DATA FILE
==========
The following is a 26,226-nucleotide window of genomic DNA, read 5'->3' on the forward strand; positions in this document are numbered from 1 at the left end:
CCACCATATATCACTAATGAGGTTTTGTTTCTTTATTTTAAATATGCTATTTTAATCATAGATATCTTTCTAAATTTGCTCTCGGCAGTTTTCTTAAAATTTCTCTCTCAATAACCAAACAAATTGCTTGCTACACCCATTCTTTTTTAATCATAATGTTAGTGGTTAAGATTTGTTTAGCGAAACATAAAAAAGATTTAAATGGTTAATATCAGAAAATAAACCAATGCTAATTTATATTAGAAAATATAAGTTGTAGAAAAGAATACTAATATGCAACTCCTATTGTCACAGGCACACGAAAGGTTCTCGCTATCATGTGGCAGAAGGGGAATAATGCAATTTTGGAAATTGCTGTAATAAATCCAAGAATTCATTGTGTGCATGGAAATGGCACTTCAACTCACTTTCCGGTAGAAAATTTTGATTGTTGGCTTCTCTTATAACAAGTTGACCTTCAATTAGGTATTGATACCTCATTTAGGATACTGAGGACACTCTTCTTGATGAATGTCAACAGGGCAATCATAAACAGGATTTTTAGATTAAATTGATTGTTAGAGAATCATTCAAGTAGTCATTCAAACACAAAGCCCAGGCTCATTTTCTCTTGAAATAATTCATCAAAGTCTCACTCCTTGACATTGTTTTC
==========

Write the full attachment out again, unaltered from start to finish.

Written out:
The following is a 26,226-nucleotide window of genomic DNA, read 5'->3' on the forward strand; positions in this document are numbered from 1 at the left end:
CCACCATATATCACTAATGAGGTTTTGTTTCTTTATTTTAAATATGCTATTTTAATCATAGATATCTTTCTAAATTTGCTCTCGGCAGTTTTCTTAAAATTTCTCTCTCAATAACCAAACAAATTGCTTGCTACACCCATTCTTTTTTAATCATAATGTTAGTGGTTAAGATTTGTTTAGCGAAACATAAAAAAGATTTAAATGGTTAATATCAGAAAATAAACCAATGCTAATTTATATTAGAAAATATAAGTTGTAGAAAAGAATACTAATATGCAACTCCTATTGTCACAGGCACACGAAAGGTTCTCGCTATCATGTGGCAGAAGGGGAATAATGCAATTTTGGAAATTGCTGTAATAAATCCAAGAATTCATTGTGTGCATGGAAATGGCACTTCAACTCACTTTCCGGTAGAAAATTTTGATTGTTGGCTTCTCTTATAACAAGTTGACCTTCAATTAGGTATTGATACCTCATTTAGGATACTGAGGACACTCTTCTTGATGAATGTCAACAGGGCAATCATAAACAGGATTTTTAGATTAAATTGATTGTTAGAGAATCATTCAAGTAGTCATTCAAACACAAAGCCCAGGCTCATTTTCTCTTGAAATAATTCATCAAAGTCTCACTCCTTGACATTGTTTTC